By Shanleigh Roberts
When people hear of Mississippi, their minds are often drawn to a state with many negative stereotypes. In class, we discussed what comes to mind when we hear the word “Mississippi.”
Ole Miss is comprised of students from many backgrounds, ethnicity and states, so it was interesting to see that the words used to describe Mississippi all seemed to fall within the same category. Overall, Mississippi was most often described as being “Southern, conservative, redneck and traditional,” and these adjectives, unfortunately, also carry the connotative meaning of being uneducated.
I enjoy being from Mississippi because of its sweet Southern hospitality and nature. However, I often feel embarrassed telling natives of other places where I am from when I travel.
Even coming to college, I was embarrassed to say that I lived in Olive Branch, Mississippi, which is only five minutes from the Tennessee line. Whenever I think of Mississippi, I think of a poor and uneducated state.
Slavery, the unwillingness to question tradition, and the rejection of equal rights within the state still affects us today. Because of its past, I feel like Mississippi is regarded as one of the most racist and segregated states, which may also contribute to the idea that its people are uneducated.
I have experienced the direct effects of Mississippi’s stereotypes through my mother, a kindergarten teacher at Olive Branch Elementary School, who has been trying to secure a teaching job in Tampa, Florida. Although she is overqualified, has high test scores, has worked in special education, and has earned a master’s degree, she has had difficulties getting a teaching job. Florida schools boast higher educational standards than those in Mississippi, and school officials are hesitant to take a Mississippi teacher, due to stereotypes.
In recent years, in the wake of the lowering of the state flag, Mississippi has been portrayed more progressively in the media. Although Mississippi is making positive changes, the media is responsible for bringing it to the public’ attention, which in turn, may lead to a more educated view of Mississippi.
My Mississippi marketing campaign would utilize other successful companies within the marketing industry, such as Coca-Cola. Coca-Cola launched the “Share a Coke” campaign, which was widely popular as people tried to find bottles with certain names on them.
Although they made a simple change to bottle labels, Coke profited largely, because people weren’t only buying a bottle of Coke to drink; they bought the personalized container.
Mississippi could collaborate with Coke by paying Coke to create a temporary new label that would represent Mississippi, and on each bottle where “Share a Coke” would normally be printed, an accomplishment or positive fact about Mississippi could be written.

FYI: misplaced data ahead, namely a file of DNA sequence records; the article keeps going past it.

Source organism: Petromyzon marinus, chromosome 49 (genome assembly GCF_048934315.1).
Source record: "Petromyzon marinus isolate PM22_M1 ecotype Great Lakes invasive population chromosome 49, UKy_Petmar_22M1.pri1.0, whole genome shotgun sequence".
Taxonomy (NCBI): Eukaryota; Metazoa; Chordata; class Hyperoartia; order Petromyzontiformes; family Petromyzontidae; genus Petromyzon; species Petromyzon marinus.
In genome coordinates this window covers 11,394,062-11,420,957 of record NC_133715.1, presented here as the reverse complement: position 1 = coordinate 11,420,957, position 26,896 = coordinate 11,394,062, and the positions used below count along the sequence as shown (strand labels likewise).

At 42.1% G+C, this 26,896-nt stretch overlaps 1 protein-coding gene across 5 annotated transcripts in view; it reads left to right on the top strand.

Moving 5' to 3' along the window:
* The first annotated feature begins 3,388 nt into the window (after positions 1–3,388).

Even the inclusion of every state on bottles would have a positive influence, and Coke would probably be more likely to engage in the campaign if it were applicable to the entire country.
Coca-Cola is an influential company in today’s society due to the popularity of their products. With only a small change to their bottle’s design, Mississippi would be positively impacted by collaborating with a brand accessible and popular to every person in American society.
It could be called the “Coca-Cola American Dream” campaign, and the bottle wrapper can be an American flag design. This way, the campaign involves all American citizens and highlights the positive qualities of every state. Therefore, more people will learn of the great aspects of Mississippi.
I cannot actually conduct this campaign. However, I feel the results would be widely positive. People around the country tend to reduce Mississippi to a state of racist, redneck, and uneducated people.
My friend Olivia from Kansas said that, before she came here for school, she considered Mississippi a place of “swamps and hillbillies.” Now that she has actually lived here, she realizes that although the towns are as small as she expected, Mississippi stereotypes are not completely accurate, stating “All of the people aren’t redneck, and they aren’t stupid like out-of-state people think.”
I believe using Coke would be one of the most effective and successful ways to invalidate many negative stereotypes, because it is a campaign that would involve the entire nation, not just one city or state.
It is difficult to completely rid a state of its stereotypes, but I believe this campaign would teach consumers every time they drink a Coke. People will slowly begin to re-imagine Mississippi.
During this project, I learned that most out-of-state people’s perceptions of Mississippi are skewed. After talking to my own friends and having a class discussion, it is obvious out-of-state people regard our state as nothing but redneck, uneducated, and racist.
However, once these same people have lived in Mississippi for a while, they realize many of these stereotypes are flawed, thus emphasizing the importance of a marketing campaign that will impact and be accessible to the entire country.